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Summary: Third sermon in series on Lord’s Prayer based on booklet by Partners in Ministry.

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THE FOURTH SUNDAY AFTER PENTECOST

June 12, 2005

St. Andrew’s Episcopal Church

The Rev. M. Anthony Seel, Jr.

Matthew 6:7-13

"Agreement with God"

Martin Luther King, Jr. whizzed through elementary school and high school and began college at the age of 15. He wasn’t quite sure what he wanted to study, but he was sure of one thing: he didn’t want to become a Baptist clergyman like his dad. That changed after two years of college, and following graduation from Morehouse College in Atlanta he enrolled at Crozer Seminary, then in Philadelphia.

From the outset of his seminary career, King knew that he could never be “a spectator in the race problem” [Stephen Oates, Let the Trumpet Sound, p. 21]. He believed that his calling was to serve God and humanity from the pulpit, and in Ph.D. studies at Boston University, King’s vocation became even clearer. Although several colleges offered him attractive positions, Martin believed that he was to be a pastor before an academician.

After stops in Philadelphia and Boston, King wasn’t sure that he wanted to return to the deep south, but he did finally accept a call to become the pastor of Dexter Avenue Baptist Church in Montgomery, Alabama. It was 1954.

African-American dissatisfaction with segregation was reaching new heights, and a young Baptist minister in Montgomery, Alabama was feeling the discontent of his people. Young Martin Luther King, Jr. could not believe that it was God’s will for anyone to live in a separate and unequal society. He believed that freedom and justice were God-ordained rights for all men and women, and he was committed to working for these rights for all people.

Martin Luther King, Jr. understood that Jesus came to bring the kingdom of God to this world, and King saw it as his personal responsibility to work for freedom, justice and equality now. Racism and racial inequality were blights on our nation, and they could not be tolerated by God’s people. King’s work was kingdom work.

Jesus began His public ministry, saying, “The time is fulfilled, and the kingdom of God is at hand; repent and believe the gospel” (Mark 1:15). So, it shouldn’t surprise us that when we look at the heart of the prayer that He taught His followers we find the following petition about God’s kingdom:

v. 10 Your kingdom come, your will be done, on earth as it is in heaven.

Jesus instructs His followers to pray, “Your kingdom come… “

In the prayer that Jesus taught His followers is the petition for God’s kingdom to come to earth. The goods of godly society are not just a future hope. They are to be a present reality. Martin Luther King, Jr. understood this.

One Sunday morning in 1965 while Martin Luther King, Jr. was in Washington D.C., 525 men, women and children were led by his associates Hosea Williams of Atlanta and John Lewis, now a congressman from Atlanta on a march along Jefferson Davis Highway outside Selma, Alabama. At the Edmund Pettis Bridge the demonstrators were met by state troopers.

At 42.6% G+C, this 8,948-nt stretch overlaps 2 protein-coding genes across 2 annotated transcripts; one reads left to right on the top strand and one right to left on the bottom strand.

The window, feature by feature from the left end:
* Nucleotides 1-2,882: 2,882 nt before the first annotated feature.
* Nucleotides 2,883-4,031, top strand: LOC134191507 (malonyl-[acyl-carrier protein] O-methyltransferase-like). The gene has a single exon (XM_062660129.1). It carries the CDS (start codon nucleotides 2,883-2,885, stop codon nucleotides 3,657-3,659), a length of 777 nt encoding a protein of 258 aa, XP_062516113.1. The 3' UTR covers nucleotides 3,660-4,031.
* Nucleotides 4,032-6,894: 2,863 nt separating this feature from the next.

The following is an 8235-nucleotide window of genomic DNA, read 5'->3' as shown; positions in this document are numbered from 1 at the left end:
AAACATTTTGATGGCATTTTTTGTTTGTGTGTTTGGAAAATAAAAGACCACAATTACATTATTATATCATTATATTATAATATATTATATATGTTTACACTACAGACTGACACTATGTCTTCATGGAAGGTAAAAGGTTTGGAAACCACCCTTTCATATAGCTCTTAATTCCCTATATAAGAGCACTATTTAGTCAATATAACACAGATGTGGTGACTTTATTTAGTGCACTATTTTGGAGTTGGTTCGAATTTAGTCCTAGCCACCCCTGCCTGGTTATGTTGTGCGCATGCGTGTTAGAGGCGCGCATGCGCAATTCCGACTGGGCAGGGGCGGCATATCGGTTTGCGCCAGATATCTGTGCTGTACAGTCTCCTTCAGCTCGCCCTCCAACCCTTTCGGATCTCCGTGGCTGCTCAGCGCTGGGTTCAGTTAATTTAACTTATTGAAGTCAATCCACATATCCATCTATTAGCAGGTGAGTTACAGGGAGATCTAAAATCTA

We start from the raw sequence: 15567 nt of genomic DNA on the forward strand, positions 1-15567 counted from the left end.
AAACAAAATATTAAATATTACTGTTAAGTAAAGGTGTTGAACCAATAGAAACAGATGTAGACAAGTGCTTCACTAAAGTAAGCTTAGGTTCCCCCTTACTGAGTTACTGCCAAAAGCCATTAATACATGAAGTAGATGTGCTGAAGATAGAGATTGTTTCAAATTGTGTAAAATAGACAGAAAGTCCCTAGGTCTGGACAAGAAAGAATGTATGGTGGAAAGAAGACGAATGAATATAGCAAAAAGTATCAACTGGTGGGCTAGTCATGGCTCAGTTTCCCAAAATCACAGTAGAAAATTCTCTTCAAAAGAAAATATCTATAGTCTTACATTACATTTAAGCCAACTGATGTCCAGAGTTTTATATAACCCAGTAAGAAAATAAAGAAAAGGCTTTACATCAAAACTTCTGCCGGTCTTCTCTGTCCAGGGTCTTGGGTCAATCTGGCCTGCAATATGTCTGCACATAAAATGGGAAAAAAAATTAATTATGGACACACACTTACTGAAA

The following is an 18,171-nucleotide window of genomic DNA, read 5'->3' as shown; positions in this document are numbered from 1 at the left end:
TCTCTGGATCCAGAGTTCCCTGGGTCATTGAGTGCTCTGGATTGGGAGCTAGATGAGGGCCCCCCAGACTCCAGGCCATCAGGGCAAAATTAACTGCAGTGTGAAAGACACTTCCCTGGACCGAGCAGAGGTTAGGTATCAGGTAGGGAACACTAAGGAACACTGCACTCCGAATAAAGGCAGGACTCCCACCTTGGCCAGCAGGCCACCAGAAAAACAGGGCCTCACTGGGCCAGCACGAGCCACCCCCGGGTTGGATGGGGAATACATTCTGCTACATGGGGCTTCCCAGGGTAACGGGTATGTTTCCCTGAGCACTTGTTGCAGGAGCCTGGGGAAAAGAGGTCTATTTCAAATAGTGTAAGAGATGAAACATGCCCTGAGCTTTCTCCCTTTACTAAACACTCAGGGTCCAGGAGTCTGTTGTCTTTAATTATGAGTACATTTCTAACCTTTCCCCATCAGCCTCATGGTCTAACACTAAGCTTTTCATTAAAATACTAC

As the marchers approached the bridge, an officer spoke to them through a bullhorn. “Turn around and go back to your church! You will not be allowed to march any further! You’ve got two minutes to disperse!”

One minute later, according to the march leaders, the officer ordered the troops to drive back the demonstrators. The state troopers went at the crowd with billy clubs flailing, hitting anyone who was in their way as they sought to push back the marchers. They swung their clubs at men and women and managed to fracture John Lewis’s skull. The confrontation was caught on film by news crews and broadcast all over the world. The crowd retreated that day to the Brown Chapel, the place where they had started.

The demonstrators were blungeoned and battered, but they were not beaten. You could say that in the face of the armed power of the state they didn’t have a chance, but you would be wrong. Through their prayerful nonviolence they galvanized a nation and led to change. Don’t ever forget that it was because of state-sanctioned violence against Jesus the Christ that we are here today. The cross was a sign of defeat to Christ’s enemies and it is a sign of victory for all who know Jesus as Resurrected Savior and Lord.

Days later, 1,500 gathered at Brown Chapel as Martin Luther King declared that they would defy a court injunction and march down Jefferson Davis Highway toward the state capitol in Montgomery. As the marchers proceeded down the highway, a U.S. Marshall read a restraining order barring them from continuing their pilgrimage. Major Cloud said through a bullhorn, “You are ordered to stop and stand where you are. This march will not continue.” “We have a right to march, replied Martin Luther King, Jr. “There is also a right to march on Montgomery.”

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